Twinkl is a digital educational publisher which provides a complete range of teacher-created resources, covering entire schemes of work, lesson planning, assessments and educational games. For more information, click here.
Sustainability is a topic that affects us all. Data by the UN shows that worldwide consumption and production continue to be destructive to the planet. For example, their research shows that by 2050, the equivalent of almost three planets would be needed to provide the natural resources to sustain our current lifestyles. However, we only have this one planet. Singapore is taking action to contribute to a more sustainable world with its own Green Plan 2030, which outlines how individuals and organisations can act to be more sustainable. But how does this translate into the real world? Both Michelle Choy and Lauren Tan who are mothers of six in Singapore share their thoughts on sustainability and techniques which you can incorporate into your daily lifestyle.
“I don’t think Singaporean culture is geared towards being green but we are definitely trying. We still have that lifestyle of accepting paper bags with our purchases, buying items brand new and replacing the old with the new during festive seasons. There have been campaigns to push for sustainability and incentives so there is definitely an awareness but we have some way to go,” says Michelle.
As a child, she was introduced to the concept of sustainability in school and by her mom. Like many in her generation, she practised the basics like reducing waste, recycling bins and reusing items. However, it was her teenage daughters who took the extra mile to research in-depth and inspire the family to make greener choices.
Some of the choices include simple things like always bringing their own food containers for packing leftover food. If they intend to get furniture, they would search online on platforms like Carousell or Facebook marketplace to buy secondhand items. Her daughters refrain from shopping in the malls and buy from thrift stores or bring clothes they no longer wear to clothes swap stores to update their wardrobe. Her daughters have also learnt how to sew so that they can repurpose their old clothes.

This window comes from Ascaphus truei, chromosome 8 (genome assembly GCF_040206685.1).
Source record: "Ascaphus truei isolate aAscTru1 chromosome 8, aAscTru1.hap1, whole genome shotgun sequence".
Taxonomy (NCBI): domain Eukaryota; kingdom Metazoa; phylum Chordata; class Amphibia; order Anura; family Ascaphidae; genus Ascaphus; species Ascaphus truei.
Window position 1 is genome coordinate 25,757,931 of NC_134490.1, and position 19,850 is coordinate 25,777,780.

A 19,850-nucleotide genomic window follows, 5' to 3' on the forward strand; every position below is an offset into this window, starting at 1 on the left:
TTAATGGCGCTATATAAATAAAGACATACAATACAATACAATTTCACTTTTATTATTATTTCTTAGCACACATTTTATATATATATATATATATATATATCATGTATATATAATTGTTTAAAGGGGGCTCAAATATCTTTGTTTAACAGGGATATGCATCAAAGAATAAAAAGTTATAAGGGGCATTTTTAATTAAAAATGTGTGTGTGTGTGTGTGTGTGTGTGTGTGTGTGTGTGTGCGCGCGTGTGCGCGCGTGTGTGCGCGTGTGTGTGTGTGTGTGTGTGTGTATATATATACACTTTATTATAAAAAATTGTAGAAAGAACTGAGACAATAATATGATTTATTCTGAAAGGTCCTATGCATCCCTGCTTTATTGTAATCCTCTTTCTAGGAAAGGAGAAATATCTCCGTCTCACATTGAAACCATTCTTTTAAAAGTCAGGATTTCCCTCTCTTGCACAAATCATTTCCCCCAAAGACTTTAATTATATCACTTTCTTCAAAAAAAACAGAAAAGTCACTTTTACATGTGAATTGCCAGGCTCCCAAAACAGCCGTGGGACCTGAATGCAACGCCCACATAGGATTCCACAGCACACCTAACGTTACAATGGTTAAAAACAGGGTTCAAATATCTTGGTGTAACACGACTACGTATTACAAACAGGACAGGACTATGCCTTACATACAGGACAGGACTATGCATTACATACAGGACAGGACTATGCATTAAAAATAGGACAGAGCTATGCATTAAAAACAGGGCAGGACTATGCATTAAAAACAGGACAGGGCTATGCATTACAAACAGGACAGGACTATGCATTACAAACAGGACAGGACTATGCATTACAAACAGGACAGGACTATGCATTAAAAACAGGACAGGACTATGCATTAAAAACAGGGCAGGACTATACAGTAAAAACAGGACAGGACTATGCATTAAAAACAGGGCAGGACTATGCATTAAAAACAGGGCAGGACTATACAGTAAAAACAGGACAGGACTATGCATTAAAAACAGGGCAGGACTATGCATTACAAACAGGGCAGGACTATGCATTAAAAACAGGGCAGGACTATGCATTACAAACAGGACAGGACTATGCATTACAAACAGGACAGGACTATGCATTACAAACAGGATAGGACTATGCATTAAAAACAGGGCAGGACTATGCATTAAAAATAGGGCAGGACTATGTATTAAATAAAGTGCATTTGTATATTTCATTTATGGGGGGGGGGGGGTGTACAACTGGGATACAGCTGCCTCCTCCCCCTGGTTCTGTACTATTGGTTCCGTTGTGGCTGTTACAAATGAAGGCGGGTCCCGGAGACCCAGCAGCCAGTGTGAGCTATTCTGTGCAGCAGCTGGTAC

“There is a lot of thought that goes into being sustainable and you need to be conscious about it. It was especially tough for my husband. As Singaporeans, we were used to going to the stores to buy whatever we needed so our daughters constantly encouraged us to change our habits towards a more minimalist lifestyle,” she says.
Furthermore, Michelle explains how she had gone through a challenge of not buying anything new, with the exception of food, for 200 days and this put everything into perspective for her.
“When you attempt this challenge, it makes you very conscious of our wasteful mindset. Did we really need another pretty mug when we already have more than enough at home? After this challenge, I now question myself before I buy anything new,” Michelle says.
To Michelle, educating the younger generation about the real issues of climate change and getting inclined with the concept of sustainability is crucial.
“They are impressionable at a young age and they can become passionate about this. However, schools must also walk the talk in classrooms. My second daughter had the courage to speak up in front of the whole school about how they gave lectures on environmentalism yet never practised what they preached. She called out the teachers on constantly printing multiple sheets for each student when the questions could be flashed on screen. Her Chemistry teacher told me that whenever she wants to print something, she always keeps my daughter’s words in mind,” she says.
Michelle explains that being sustainable is a habit change. It is not easy at first, but there will be a turning point where it becomes a new habit.
“The most important reason is preserving this Earth for the next generation,” Michelle says.
Lauren Tan also agrees with Michelle and explains that awareness of being sustainable is still low amongst Singaporeans.
“I have always known the basics of being green like reducing, reusing and recycling but I only learnt it more in-depth when I started homeschooling my children. We researched it from the books we came across and my daughter who used to be in the environmentalist CCA also took that extra mile to educate and inspire us,” Lauren explains.
Her family practises bringing their own containers and water bottles whenever they go out. They also shop more at thrift shops to avoid buying new clothes and also practise repurposing and upcycling old clothes. She believes that people should have their own style instead of following fashion trends which she says tend to sometimes die within a few years.
“Always lead by example. When your kids see you do it, they will definitely follow. Start with books that explain to them the purpose of being sustainable and practise what you preach. Baby steps go a long way in saving the environment,” Lauren says.